ChatGPT took the world by storm in 2022, showing how Foundation Models enable new and innovative AI solutions both for consumer and business use cases. Now, with the addition of Foundation Models to public cloud providers' service catalogs, virtually any organization can leverage Generative AI in their solutions.

What are Foundation Models?

The key attribute that distinguishes Generative AI from traditional AI techniques is that the former incorporates Foundation Models (FMs for short).

AI models aren't new, and we've been successfully using AI models to enable smarter technology solutions for years. Historically, AI Models are trained for specific purposes, such as translating text between German and English, classifying the content of images, or answering questions contained in a specific knowledge base.  

How Foundation Models are Different

Foundation models look like models, but are different under the covers

What makes FMs unique is that they're typically trained on very large data sets (billions of source documents), have a large number of parameters (billions), and a single FM can be applied to a wide variety of use cases.  

A Foundation Model is trained with large input data set to emit the most likely response to some given input. The FM doesn't really understand the meaning of the input, but the large set of training data allows it to generate reasonable responses to questions across a broad range of knowledge domains.

Yet while FMs have the potential to successfully bring AI to many use cases, they are very expensive to train and operate.  Most enterprises don't have the technical, compute, or financial resources to train and operate the current crop of Foundation Model technologies in-house.

Foundation Models in the Cloud

Fortunately, the broad applicability of FMs to many uses cases make public cloud providers well suited to host Foundation Models as part of their overall set of AI services. A large, common foundation model is an ideal asset to share in a multi-tenant service.

Cloud-Based Foundation Model Offerings

Foundation models are available in the cloud.

The largest public cloud companies have released Generative AI services based on Foundation Models.  All of these services are Platform-as-a-Service offerings and can be integrated into customer-created applications such as chatbots, websites or custom software.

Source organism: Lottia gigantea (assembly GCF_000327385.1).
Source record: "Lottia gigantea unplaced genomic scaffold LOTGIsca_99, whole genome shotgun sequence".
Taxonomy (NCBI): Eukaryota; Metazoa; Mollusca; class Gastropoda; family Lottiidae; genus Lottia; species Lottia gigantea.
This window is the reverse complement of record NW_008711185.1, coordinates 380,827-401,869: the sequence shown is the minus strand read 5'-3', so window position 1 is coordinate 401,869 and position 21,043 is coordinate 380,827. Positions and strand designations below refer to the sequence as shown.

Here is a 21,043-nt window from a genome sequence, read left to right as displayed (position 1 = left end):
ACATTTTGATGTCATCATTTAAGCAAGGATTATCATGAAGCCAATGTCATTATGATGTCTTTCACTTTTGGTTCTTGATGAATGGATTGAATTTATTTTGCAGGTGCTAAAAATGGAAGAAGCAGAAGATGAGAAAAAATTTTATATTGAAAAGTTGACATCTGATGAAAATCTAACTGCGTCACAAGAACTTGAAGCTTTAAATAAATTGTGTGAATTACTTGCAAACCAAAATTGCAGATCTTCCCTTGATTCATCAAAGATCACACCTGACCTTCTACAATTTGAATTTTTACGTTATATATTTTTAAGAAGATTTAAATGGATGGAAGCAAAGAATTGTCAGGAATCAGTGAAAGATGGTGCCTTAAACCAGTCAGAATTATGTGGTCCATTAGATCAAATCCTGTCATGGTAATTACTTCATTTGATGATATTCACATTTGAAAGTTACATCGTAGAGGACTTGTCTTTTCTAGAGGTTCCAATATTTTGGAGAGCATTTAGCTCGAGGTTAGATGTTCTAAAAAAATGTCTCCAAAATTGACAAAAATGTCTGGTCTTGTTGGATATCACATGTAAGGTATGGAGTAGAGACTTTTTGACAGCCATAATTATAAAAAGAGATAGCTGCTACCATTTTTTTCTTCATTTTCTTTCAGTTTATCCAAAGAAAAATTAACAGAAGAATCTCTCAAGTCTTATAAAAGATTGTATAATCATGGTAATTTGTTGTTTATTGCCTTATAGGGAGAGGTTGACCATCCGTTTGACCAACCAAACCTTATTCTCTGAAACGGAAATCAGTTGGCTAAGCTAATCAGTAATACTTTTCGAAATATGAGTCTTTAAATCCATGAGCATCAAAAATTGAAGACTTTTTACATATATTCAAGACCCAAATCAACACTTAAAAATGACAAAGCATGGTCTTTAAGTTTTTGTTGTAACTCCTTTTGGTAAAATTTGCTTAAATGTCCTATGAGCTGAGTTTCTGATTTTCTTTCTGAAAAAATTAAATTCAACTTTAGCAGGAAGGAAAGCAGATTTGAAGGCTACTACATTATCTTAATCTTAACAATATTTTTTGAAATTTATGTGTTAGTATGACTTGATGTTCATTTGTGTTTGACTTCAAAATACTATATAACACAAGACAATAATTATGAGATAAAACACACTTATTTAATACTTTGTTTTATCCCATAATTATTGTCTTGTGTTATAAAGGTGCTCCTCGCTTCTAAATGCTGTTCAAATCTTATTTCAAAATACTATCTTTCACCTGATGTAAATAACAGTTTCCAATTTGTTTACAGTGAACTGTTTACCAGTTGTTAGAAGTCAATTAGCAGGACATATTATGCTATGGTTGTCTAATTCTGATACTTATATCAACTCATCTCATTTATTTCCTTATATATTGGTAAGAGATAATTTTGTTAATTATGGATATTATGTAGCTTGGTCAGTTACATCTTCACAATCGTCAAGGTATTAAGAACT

The big three (in alphabetical order below) each provide similar Generative AI services based on Foundation Models. At the time of this writing some capabilities are still in preview, but even preview features are on a fast track towards general availability across global regions.

Amazon Bedrock

  • Bedrock is built as a Generative AI-specific PaaS service hosted on AWS.
  • Bedrock is specifically targeted to provide Generative AI services using foundation models.
  • The service provides access to a variety of models from companies such as AI21 Labs, Anthropic, Meta and Amazon's own Titan LLM, and more.
  • Models support text-to-text, text-to-image, document summarization, embeddings and more.
  • Tuning with customer-provided data is supported.

Google Vertex AI

  • Delivered as a part of Google's existing Vertex AI PaaS platform.
  • Built with Google's own PaLM foundation model.
  • Supports text to text, text to image, document summarization, embeddings and more.
  • Tuning with customer-provided data is supported.

Microsoft Azure OpenAI Service

  • While falling under the umbrella of Azure AI Services, OpenAI Service is built as a Generative AI-specific service that hosts OpenAI created foundation models.